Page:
Chukas contains the episode that cost Moshe the chance to enter Israel. Instead of bringing forth water by speaking to the rock, he hit the rock instead. Living in Eretz Yisroel successfully is measured by how well the Jewish people maintain their level of Elokus, which is measured by how dependent they are on nature to survive.

In a land that is also above nature (Devarim 11:10), a descendant of Avraham should strive to live above nature. Israel is a place where the rains fall because G-d decrees it, regardless of seasons and cloud formations. A Jew’s mouth is where the “key” lies to unlock the door to physical and spiritual survival. The Jew must integrate this most important message into his life.

It is not by bread alone that man lives, but by all that comes of G-d’s mouth. (Devarim 8:3)

This point was clearly made when Moshe was denied access to Israel for physically bringing forth the water, as opposed to doing it spiritually, through speech.

Parashas Balak clearly illustrates the importance of speech. Bilaam, the non-Jewish prophet and sorcerer whose “strength was in his mouth” and who kept claiming that he could only say that which G-d placed in his mouth, insisted on using his mouth for unholy purposes.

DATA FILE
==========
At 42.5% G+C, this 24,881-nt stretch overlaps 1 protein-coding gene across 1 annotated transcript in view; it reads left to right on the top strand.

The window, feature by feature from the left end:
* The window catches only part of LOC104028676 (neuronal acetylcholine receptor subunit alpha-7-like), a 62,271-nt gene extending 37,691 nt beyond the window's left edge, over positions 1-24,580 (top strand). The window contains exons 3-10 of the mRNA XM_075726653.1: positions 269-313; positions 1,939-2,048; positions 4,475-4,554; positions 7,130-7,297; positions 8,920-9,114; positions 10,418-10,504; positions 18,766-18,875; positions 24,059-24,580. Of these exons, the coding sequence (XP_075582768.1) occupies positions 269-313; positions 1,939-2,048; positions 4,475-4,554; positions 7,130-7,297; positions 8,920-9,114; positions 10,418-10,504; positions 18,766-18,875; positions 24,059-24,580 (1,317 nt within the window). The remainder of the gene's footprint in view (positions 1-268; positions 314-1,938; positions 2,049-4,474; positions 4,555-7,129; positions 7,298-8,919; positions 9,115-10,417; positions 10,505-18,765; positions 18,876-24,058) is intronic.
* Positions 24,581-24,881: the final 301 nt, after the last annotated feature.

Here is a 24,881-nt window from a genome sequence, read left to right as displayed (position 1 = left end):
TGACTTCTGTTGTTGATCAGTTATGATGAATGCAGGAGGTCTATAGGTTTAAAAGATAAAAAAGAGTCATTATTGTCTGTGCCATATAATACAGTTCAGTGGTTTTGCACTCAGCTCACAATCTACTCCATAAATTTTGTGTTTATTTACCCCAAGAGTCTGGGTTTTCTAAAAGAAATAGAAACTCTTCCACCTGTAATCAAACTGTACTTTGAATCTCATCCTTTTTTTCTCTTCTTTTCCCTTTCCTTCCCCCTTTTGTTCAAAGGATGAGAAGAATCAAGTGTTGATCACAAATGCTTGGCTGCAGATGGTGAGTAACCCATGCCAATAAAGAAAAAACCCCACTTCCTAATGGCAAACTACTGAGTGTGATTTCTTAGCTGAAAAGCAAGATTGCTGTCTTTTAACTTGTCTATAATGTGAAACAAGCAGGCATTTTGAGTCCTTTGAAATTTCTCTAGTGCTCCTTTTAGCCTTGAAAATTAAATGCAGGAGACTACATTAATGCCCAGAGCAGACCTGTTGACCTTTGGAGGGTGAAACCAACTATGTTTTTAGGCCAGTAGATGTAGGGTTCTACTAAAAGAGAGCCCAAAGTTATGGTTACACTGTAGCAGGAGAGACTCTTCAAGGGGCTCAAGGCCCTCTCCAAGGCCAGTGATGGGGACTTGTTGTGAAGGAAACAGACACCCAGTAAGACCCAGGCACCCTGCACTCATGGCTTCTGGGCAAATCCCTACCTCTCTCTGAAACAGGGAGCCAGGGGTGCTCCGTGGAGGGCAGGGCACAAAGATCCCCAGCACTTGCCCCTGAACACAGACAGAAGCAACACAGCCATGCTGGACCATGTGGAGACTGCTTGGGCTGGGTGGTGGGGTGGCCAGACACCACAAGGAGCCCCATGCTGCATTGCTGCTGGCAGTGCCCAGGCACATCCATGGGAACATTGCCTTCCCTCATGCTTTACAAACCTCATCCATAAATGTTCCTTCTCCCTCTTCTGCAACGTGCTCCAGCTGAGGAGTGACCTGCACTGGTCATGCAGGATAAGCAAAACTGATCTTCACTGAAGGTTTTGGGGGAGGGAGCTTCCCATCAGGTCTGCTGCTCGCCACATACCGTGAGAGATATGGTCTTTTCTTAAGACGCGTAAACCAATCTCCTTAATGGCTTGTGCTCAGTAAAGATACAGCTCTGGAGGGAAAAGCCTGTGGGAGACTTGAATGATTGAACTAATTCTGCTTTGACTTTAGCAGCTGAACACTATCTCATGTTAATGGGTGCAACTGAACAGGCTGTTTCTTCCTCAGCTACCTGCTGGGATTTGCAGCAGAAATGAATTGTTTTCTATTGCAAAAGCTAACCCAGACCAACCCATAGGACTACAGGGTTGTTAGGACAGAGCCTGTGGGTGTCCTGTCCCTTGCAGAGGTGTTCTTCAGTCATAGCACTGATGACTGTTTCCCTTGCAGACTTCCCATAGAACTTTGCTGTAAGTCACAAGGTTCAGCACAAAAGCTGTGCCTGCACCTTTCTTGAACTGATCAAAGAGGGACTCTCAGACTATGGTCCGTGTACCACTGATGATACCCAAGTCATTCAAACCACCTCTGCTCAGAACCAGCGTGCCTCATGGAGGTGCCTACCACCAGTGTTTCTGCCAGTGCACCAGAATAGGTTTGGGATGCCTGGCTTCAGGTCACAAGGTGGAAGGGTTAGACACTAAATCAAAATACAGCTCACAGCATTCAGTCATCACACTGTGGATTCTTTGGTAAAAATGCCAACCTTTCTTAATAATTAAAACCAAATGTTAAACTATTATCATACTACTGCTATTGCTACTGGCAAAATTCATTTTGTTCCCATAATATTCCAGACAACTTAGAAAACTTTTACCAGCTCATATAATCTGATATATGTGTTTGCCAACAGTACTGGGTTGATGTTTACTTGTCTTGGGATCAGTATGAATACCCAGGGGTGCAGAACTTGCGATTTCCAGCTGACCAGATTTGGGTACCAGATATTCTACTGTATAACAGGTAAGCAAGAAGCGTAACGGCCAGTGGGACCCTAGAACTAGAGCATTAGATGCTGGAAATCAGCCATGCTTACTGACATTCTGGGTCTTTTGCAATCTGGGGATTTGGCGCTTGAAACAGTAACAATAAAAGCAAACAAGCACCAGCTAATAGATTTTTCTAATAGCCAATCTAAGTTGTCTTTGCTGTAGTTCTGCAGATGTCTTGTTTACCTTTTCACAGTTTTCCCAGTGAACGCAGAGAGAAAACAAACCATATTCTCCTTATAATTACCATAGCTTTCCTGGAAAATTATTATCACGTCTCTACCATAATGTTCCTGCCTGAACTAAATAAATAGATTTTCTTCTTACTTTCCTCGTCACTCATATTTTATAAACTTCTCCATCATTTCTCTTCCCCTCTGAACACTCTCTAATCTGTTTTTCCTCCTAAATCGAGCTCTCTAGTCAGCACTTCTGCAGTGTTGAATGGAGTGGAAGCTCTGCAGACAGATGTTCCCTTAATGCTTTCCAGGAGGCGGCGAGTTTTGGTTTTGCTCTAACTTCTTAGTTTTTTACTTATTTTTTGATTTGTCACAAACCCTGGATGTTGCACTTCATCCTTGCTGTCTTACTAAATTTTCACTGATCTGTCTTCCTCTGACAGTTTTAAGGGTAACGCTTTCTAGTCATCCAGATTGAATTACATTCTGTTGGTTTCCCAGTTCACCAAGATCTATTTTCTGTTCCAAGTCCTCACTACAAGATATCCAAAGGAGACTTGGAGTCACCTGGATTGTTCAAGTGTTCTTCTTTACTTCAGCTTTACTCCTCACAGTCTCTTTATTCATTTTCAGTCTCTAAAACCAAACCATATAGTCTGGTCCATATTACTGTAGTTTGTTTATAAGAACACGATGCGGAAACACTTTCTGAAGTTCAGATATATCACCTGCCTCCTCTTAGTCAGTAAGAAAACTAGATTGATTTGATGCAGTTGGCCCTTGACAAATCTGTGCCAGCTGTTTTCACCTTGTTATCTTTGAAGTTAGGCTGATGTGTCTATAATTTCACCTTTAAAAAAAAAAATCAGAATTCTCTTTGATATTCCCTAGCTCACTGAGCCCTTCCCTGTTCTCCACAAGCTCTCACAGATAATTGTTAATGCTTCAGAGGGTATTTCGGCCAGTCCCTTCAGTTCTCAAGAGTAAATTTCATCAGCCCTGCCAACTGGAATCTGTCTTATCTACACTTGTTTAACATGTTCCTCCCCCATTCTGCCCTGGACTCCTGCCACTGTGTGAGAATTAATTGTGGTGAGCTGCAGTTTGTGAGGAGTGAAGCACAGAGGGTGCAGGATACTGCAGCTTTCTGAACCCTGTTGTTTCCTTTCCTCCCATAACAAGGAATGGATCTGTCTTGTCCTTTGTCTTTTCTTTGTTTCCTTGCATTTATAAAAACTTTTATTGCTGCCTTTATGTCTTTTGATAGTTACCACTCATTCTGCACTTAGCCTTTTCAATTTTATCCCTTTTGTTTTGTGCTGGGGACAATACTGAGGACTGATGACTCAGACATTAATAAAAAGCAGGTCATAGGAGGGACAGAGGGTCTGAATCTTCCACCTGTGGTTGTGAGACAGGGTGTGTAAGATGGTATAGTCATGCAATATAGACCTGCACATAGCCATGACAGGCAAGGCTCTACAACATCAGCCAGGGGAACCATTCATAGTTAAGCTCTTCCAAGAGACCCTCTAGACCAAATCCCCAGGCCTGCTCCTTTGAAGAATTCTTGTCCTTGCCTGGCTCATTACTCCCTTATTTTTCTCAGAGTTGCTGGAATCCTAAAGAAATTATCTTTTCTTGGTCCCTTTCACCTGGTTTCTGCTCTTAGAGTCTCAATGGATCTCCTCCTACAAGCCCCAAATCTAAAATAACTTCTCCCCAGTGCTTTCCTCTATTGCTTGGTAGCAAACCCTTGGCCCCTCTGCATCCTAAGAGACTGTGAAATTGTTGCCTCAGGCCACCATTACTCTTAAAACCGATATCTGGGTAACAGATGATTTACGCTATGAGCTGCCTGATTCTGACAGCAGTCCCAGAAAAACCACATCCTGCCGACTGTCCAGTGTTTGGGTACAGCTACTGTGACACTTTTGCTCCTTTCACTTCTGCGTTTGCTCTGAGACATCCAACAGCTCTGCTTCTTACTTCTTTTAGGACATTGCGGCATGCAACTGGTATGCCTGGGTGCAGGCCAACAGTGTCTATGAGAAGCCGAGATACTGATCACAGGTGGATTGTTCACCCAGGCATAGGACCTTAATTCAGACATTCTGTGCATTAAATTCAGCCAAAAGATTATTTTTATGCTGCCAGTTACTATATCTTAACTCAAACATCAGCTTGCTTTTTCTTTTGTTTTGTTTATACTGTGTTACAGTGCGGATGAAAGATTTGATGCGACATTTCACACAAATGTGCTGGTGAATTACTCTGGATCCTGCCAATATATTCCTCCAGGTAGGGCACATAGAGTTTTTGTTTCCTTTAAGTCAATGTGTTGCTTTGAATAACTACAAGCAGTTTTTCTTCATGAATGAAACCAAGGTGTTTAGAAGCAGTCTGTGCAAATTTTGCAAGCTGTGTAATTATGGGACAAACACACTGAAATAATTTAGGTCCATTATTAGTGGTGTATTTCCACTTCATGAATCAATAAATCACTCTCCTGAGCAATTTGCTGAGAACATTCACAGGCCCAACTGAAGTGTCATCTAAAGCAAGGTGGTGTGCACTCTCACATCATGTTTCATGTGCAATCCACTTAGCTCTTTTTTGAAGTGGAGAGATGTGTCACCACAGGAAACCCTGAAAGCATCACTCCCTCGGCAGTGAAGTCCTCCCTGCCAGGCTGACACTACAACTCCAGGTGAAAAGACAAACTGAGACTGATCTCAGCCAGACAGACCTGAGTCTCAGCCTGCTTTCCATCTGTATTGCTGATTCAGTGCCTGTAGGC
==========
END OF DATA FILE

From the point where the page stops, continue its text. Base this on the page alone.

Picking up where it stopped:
The result was self-destruction, but only after a humiliating episode. While on his way to meet with Balak, the king of Moav, Bilaam’s donkey spoke, leaving Bilaam quite speechless. The message: Use your mouth improperly and you are no better than a donkey, perhaps even worse. Is it a coincidence that Bilaam’s name comes from the root which means “swallow?”

The truth is, this message was not a new one, just a forgotten one. After Adam ate from the forbidden Tree of Knowledge of Good and Evil, he was also reduced to the level of a donkey:

When The Holy One, Blessed is He, told Adam, “Thorns and thistles you will plant” (Bereishis 3:18) tears formed in his eyes. He said to G-d, “Master of the Universe! Shall I and my donkey eat from the same trough?!” (Pesachim 118a)

Towards the end of Parashas Balak, the Jewish people, through the advice of Bilaam, are drawn into sin. Divine retribution was swift and harsh. Someone named Pinchas acted zealously on behalf of G-d, killing the conspirators. Among the many rewards Pinchas received, there was an additional letter added to his name: a yud. This addition transformed his name, which now meant, “my mouth urged me to do it” (Hirsch, Pinchas).

Pinchas, through his act of zealousness, became the very embodiment of all the Jewish nation stands for, “saying little and doing a lot,” and using the mouth as a vehicle to understand and interpret the will of G-d. For behaving in this fashion he returned back to the state of mankind prior to the consumption of the forbidden fruit: He became immortal, becoming Eliyahu HaNavi who ascended to Heaven in a fiery chariot and never died. (Ba’al HaTurim, Bamidbar 25:11)

A fitting end to Sefer Bamidbar is the list of laws of oaths and conditional statements, both of which are used to gain control over physical desire. These are the final laws before beginning Sefer Devarim, which also means “Book of Words.” Thus, having completed the book of “speaking,” the Jewish people were ready to enter Eretz Yisroel.

Have a great Shabbos,
Pinchas Winston